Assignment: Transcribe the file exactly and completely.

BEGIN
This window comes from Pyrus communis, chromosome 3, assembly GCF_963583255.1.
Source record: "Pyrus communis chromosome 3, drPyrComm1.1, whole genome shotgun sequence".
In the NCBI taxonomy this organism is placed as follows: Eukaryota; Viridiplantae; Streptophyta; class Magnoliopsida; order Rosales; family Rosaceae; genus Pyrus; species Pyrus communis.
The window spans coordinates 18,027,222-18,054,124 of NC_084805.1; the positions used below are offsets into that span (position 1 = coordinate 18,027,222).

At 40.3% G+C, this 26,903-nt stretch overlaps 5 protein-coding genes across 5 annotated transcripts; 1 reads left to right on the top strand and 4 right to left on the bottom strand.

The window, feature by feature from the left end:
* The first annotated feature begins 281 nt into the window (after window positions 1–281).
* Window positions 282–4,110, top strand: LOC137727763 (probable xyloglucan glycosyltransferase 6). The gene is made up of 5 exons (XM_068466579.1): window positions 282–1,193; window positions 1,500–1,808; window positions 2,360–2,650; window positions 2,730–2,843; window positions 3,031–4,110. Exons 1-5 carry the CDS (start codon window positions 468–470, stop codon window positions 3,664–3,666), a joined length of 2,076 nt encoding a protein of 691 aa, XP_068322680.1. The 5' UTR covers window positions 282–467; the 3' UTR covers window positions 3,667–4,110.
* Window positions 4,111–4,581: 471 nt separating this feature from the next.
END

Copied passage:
This window comes from Pyrus communis, chromosome 3, assembly GCF_963583255.1.
Source record: "Pyrus communis chromosome 3, drPyrComm1.1, whole genome shotgun sequence".
In the NCBI taxonomy this organism is placed as follows: Eukaryota; Viridiplantae; Streptophyta; class Magnoliopsida; order Rosales; family Rosaceae; genus Pyrus; species Pyrus communis.
The window spans coordinates 18,027,222-18,054,124 of NC_084805.1; the positions used below are offsets into that span (position 1 = coordinate 18,027,222).

At 40.3% G+C, this 26,903-nt stretch overlaps 5 protein-coding genes across 5 annotated transcripts; 1 reads left to right on the top strand and 4 right to left on the bottom strand.

The window, feature by feature from the left end:
* The first annotated feature begins 281 nt into the window (after window positions 1–281).
* Window positions 282–4,110, top strand: LOC137727763 (probable xyloglucan glycosyltransferase 6). The gene is made up of 5 exons (XM_068466579.1): window positions 282–1,193; window positions 1,500–1,808; window positions 2,360–2,650; window positions 2,730–2,843; window positions 3,031–4,110. Exons 1-5 carry the CDS (start codon window positions 468–470, stop codon window positions 3,664–3,666), a joined length of 2,076 nt encoding a protein of 691 aa, XP_068322680.1. The 5' UTR covers window positions 282–467; the 3' UTR covers window positions 3,667–4,110.
* Window positions 4,111–4,581: 471 nt separating this feature from the next.